Runtime memory tracing

Running out of memory is a common problem with resource constrained systems such as the MCUs on which mbed OS runs. When faced with an out of memory error, you often need to get a picture of how your software uses dynamic memory. The runtime memory tracer in mbed OS 5 is the tool that shows the runtime memory allocation patterns of your software: which parts of the code allocate and free memory, and how much memory they need.

Using the memory tracer

The memory tracer is not enabled by default. To enable it, you need to define the MBED_MEM_TRACING_ENABLED macro. The recommended way to define this macro is to add it to the list of macros defined in your mbed_app.json:

{
    "macros": ["MBED_MEM_TRACING_ENABLED"]
}

Tip: See the documentation of the mbed configuration system for more details about mbed_app.json.

After it is enabled, the memory tracer intercepts the calls to the standard allocation functions (malloc, realloc, calloc and free). It invokes a user supplied callback each time one of these functions is called. To let the tracer know which callback it needs to invoke, call mbed_mem_trace_set_callback(callback_function_name) as early as possible (preferably at the beginning of your main function). The full documentation of the callback function can be found in the memory tracer header file. The tracer supplies a default callback function (mbed_mem_trace_default_callback) that outputs trace data on the mbed console (using printf). For each memory operation, the callback outputs a line that begins with #<op>:<0xresult>;<0xcaller>-:

  • op identifies the memory operation (m for malloc, r for realloc, c for calloc and f for free).
  • result (base 16) is the result returned by the memory operation. This is always 0 for free, since free doesn’t return anything.
  • caller (base 16) is the address in the code where the memory operation was called.

The rest of the output depends on the operation being traced:

  • For malloc: size, where size is the original argument to malloc.
  • For realloc: 0xptr;size, where ptr (base 16) and size are the original arguments to realloc.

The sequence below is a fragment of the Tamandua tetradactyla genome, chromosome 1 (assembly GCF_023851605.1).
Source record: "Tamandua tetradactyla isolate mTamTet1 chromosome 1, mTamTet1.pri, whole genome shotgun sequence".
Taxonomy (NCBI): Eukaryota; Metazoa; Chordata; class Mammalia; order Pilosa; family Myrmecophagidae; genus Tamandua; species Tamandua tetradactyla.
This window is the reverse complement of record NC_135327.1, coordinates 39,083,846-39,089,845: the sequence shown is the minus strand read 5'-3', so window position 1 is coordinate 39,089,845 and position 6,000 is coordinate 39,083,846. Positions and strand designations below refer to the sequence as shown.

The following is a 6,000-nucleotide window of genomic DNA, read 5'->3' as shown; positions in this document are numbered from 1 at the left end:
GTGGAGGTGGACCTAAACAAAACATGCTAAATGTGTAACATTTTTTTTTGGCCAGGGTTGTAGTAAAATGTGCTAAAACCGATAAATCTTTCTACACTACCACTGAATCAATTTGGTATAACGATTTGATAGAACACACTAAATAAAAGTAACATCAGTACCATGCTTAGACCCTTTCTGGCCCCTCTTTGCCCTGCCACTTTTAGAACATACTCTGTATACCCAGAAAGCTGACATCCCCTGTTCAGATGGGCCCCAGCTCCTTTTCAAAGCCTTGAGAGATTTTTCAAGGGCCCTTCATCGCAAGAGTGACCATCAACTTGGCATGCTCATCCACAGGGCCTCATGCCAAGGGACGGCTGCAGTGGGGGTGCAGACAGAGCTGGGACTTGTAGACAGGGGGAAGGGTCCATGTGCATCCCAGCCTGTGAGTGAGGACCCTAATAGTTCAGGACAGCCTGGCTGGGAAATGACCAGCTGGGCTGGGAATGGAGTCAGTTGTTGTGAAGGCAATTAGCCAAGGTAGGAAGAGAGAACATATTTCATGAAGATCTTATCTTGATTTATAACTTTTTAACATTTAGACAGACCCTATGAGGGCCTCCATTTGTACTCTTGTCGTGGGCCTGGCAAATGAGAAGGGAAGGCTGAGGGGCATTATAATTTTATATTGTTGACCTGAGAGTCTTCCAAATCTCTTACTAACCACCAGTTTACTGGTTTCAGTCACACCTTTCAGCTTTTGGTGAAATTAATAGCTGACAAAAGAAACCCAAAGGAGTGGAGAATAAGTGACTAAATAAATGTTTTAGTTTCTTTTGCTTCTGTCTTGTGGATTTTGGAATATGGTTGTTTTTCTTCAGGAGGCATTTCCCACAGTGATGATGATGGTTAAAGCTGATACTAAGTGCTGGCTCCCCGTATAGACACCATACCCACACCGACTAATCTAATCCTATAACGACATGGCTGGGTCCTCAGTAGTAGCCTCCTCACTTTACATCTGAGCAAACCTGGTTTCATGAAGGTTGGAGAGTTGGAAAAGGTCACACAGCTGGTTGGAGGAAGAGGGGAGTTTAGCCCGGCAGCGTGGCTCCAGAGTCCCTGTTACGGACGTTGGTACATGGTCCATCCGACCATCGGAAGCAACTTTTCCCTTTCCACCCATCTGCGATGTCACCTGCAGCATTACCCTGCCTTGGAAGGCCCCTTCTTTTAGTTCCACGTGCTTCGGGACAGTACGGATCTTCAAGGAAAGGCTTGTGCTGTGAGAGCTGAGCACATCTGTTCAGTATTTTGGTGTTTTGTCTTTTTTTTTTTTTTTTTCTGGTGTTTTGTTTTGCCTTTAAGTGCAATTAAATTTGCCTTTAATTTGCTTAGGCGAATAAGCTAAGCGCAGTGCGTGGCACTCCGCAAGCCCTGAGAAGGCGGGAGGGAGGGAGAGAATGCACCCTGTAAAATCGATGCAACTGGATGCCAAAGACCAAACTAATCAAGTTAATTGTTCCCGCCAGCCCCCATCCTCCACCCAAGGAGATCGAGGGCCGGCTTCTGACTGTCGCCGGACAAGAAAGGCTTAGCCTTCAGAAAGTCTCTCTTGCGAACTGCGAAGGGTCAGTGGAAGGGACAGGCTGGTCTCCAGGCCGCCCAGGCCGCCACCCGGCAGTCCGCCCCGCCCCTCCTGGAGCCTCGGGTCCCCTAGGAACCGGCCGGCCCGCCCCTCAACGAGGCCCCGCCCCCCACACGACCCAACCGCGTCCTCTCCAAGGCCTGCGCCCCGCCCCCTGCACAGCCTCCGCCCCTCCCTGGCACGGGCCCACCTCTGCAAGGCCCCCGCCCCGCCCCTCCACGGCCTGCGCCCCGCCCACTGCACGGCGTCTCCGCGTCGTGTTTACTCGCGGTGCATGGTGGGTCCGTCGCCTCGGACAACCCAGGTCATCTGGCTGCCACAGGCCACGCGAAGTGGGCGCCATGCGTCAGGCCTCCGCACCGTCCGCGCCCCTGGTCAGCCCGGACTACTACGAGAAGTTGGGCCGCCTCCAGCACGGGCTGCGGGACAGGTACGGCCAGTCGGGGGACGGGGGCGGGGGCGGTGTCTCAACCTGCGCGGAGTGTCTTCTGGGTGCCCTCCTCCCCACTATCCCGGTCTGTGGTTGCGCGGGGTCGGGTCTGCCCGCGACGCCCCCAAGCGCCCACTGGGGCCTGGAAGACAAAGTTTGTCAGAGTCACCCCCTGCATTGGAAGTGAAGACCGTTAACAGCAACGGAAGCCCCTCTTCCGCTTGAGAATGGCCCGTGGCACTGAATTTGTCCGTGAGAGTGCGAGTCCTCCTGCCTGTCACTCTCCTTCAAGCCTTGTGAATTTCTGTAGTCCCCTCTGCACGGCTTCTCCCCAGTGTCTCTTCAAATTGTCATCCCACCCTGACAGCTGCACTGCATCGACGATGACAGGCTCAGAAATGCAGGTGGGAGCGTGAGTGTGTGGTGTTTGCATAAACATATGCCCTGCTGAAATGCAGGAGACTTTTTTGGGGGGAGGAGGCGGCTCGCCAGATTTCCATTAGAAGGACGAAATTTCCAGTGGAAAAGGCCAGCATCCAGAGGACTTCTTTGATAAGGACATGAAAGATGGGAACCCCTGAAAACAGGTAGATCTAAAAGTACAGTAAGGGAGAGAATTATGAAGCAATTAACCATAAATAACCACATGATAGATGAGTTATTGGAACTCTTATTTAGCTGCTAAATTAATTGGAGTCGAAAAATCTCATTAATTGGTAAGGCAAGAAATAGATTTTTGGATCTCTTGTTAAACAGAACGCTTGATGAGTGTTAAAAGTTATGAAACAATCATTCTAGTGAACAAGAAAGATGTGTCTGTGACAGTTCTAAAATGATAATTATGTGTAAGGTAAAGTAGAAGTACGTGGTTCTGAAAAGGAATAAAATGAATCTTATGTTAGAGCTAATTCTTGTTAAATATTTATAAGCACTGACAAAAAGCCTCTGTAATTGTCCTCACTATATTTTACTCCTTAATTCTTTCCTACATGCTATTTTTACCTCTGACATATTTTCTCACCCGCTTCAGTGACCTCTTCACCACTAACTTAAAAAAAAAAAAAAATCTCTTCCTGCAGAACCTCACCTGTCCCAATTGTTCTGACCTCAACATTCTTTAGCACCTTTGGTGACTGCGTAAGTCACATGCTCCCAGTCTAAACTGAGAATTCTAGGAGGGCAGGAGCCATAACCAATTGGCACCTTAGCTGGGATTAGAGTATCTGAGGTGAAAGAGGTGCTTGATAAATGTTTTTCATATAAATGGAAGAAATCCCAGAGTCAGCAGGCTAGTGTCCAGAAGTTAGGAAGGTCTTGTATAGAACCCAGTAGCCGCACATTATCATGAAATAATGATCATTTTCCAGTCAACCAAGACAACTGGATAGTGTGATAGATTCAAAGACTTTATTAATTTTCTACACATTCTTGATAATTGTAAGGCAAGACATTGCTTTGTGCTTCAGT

• For calloc: nmemb;size, where nmemb and size are the original arguments to calloc.
  • For free: 0xptr, where ptr (base 16) is the original argument to free.

Examples:

  • #m:0x20003240;0x600d-50 encodes a malloc that returned 0x20003240. It was called by the instruction at 0x600D with the size argument equal to 50.
  • #f:0x0;0x602f-0x20003240 encodes a free that was called by the instruction at 0x602f with the ptr argument equal to 0x20003240.

The source of the default callback can be found here. Besides being useful in itself, it can also serve as a template for user defined callback functions.

Tip: The full documentation of the callback function can be found in the memory tracer header file.

Example

A simple code example that uses the memory tracer on a K64F board:

#include <stdlib.h>
#include "mbed.h"
#include "mbed_mem_trace.h"


int main() {
    mbed_mem_trace_set_callback(mbed_mem_trace_default_callback);
    while (true) {
        void *p = malloc(50);
        Thread::wait(500);
        free(p);
    }
}

It outputs the following trace:

#m:0x20003080;0x182f-50
#f:0x0;0x183f-0x20003080
#m:0x20003080;0x182f-50
#f:0x0;0x183f-0x20003080
#m:0x20003080;0x182f-50
#f:0x0;0x183f-0x20003080
...

Limitations

  • The tracer doesn’t handle nested calls of the memory functions. For example, if you call realloc and the implementation of realloc calls malloc internally, the call to malloc is not traced.
  • The caller argument of the callback function isn’t always reliable. It doesn’t work at all on some toolchains, and it might output erroneous data on others.